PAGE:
A deadly future for Qatar real estate

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The coronavirus health emergency is putting a strain on the economies of every country worldwide. After numerous reports denouncing the falsification of the numbers of infections and deaths from COVID-19 in Qatar, Bloomberg published an article describing a worrying economic situation for the small Gulf country, isolated from its neighbors.

To date, Doha has officially registered over 137,000 coronavirus cases, with only 236 deaths. But as already mentioned, these numbers could be very high, as they do not take into account the foreign workers who died in the overcrowded and dilapidated fields and facilities dedicated to them.

Bloomberg highlights, quoting Pawel Banach, who manages the Qatar branch of real estate consultancy ValuStrat, how before two years the World Cup will be hosted by the tiny emirate, the leadership is spending its vast wealth from exporting natural gas on the latest stage of Doha’s transformation into a global business and transit hub. But the COVID-19 pandemic has postponed what was supposed to trough after years of falling real estate prices. The manager explained that population is also a problem as the country is no longer attractive for foreign workers and visitors due to its allegedly support to terrorism and the lack of human rights culture.

According to the financial newspaper, the number of citizens and residents in the Gulf country sank by 78,000 people between the end of March and October. While that’s just a decline of 2.8%, strict rules still hinder most travel. Earlier this year, Oxford Economics estimated that Qatar could see a drop of 10%.Just 12% of Qatar’s 2.7 million residents and 5% of its workforce are local, and gaining citizenship is almost impossible. Some 60% of Qatar’s population lived in communal facilities for low-income, mostly male migrant workers, as of the last census in 2015.

The economy grew by 9.3% between 2011 and 2019, even though falling commodity prices kept growth in the energy industry on hold. Almost half of that expansion came from building and real estate, underpinned by a wave of government spending on preparations for the quadrennial soccer show piece. The real estate market could not only suffer a setback, but half a century will not be enough to recover the crazy investments made by the Qatari regime just for this occasion. ValuStrat put the excess of residential property at 80,000 units in the first half, with another 7,250 new properties expected to hit the market by the end of the year.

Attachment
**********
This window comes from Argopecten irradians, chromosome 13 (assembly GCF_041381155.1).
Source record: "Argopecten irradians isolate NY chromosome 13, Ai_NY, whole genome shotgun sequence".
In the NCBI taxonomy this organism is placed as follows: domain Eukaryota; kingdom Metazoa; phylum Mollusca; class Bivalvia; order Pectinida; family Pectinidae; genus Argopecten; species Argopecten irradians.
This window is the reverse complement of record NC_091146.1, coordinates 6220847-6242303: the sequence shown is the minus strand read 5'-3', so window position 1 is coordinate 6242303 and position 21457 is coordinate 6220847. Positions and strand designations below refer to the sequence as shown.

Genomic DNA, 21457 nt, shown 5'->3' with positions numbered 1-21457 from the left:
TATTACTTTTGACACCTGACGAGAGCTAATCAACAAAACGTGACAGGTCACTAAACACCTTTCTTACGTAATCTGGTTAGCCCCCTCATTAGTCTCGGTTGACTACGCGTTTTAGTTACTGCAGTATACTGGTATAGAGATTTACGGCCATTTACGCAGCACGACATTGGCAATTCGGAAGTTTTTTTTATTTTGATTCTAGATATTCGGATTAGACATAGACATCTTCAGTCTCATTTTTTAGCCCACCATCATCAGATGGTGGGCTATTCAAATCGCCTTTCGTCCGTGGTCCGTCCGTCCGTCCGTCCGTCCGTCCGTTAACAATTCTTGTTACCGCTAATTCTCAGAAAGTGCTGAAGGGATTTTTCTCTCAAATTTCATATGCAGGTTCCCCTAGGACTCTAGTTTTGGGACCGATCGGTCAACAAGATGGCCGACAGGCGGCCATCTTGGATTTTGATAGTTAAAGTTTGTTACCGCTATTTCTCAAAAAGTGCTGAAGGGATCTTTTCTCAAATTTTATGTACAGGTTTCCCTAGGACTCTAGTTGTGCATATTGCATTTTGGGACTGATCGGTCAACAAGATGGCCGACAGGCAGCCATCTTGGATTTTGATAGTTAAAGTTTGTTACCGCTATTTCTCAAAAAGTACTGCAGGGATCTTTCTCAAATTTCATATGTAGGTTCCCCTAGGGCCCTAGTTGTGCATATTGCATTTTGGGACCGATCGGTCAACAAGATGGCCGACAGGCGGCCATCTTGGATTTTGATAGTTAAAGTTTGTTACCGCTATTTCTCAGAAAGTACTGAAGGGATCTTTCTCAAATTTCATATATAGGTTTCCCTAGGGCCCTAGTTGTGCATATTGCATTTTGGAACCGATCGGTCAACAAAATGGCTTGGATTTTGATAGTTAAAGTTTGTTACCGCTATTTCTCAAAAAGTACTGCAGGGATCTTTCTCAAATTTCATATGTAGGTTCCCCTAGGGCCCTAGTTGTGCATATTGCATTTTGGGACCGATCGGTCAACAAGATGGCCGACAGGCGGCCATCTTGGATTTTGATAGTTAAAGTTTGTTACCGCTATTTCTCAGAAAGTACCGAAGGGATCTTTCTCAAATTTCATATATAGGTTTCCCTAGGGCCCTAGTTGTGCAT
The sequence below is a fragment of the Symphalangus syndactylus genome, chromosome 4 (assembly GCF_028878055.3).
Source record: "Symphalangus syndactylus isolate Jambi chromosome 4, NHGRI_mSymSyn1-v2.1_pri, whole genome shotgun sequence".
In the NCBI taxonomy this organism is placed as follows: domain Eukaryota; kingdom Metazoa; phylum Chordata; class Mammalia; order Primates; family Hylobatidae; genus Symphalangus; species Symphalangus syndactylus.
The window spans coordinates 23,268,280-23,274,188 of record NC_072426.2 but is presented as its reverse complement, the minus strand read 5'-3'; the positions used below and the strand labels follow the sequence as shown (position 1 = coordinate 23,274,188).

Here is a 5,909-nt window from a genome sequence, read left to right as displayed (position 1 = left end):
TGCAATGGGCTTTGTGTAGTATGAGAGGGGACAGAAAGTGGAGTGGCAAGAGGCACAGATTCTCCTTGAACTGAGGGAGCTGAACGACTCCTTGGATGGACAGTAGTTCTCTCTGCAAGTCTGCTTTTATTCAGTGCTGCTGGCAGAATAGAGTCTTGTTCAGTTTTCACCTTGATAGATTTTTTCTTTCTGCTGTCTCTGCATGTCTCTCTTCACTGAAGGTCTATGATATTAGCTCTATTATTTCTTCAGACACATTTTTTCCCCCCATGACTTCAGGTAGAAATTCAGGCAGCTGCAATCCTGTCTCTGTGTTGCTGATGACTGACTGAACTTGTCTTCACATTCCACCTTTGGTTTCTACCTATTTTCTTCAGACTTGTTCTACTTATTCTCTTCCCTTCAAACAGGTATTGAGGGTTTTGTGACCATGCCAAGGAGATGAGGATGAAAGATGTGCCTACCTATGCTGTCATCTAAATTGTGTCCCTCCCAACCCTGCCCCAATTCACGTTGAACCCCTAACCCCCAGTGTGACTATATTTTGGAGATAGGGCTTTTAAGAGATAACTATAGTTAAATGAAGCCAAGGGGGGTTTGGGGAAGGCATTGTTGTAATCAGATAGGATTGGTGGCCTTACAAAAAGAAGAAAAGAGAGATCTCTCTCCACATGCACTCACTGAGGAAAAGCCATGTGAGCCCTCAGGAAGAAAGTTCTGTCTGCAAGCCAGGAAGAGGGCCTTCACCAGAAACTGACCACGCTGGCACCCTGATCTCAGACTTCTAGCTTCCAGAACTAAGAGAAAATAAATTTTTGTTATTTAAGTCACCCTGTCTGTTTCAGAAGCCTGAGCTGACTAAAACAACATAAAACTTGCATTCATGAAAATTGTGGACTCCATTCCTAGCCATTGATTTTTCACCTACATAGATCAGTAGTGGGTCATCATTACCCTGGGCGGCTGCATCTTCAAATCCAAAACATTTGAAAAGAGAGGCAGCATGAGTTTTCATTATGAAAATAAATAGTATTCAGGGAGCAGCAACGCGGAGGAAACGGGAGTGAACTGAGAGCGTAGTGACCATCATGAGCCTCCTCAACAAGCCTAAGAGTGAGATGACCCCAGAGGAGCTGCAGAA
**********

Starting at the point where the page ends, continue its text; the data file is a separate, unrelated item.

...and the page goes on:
Roughly 20% of the plots on one of Lusail’s artificial islands sold at an auction last year were bought by non-Qataris, according to the broker in charge of the sale, Just Real Estate Chairman Nasser Al Ansari. Foreigners could account for a larger share of the buyers at a similar auction next month, he said to Bloomberg. The uncontrolled rush to build new buildings was a concern even before the outbreak of the Covid-19 pandemic. Cushman & Wakefield’s pre-pandemic forecasts have seen residential occupancy drop to 80% in 2021, from a high of 94% in 2015. Office rents were already decreasing, and property values have fallen as a result exponentially.

With less money from energy sales on the way, the government has been trying to cut spending and in ways that could force more foreigners out. The Qatari Finance Ministry has pushed ministries and government-owned entities to cut the wages of strangers by 30%, advocating an anti-democratic policy either the employee accepts the wage cut, or the employer is legitimate to fire him.The Qatar Financial Center in Doha has aroused some interest from foreign investors.

UBS Group AG announced plans for a wealth management business this month – Bloomberg reports – but the size of the financial services sector remains less than half that of the United Arab Emirates. The situation, therefore, risks drastically worsening immediately after the World Cup, when visitors and foreign workers leave the country, to probably never return.

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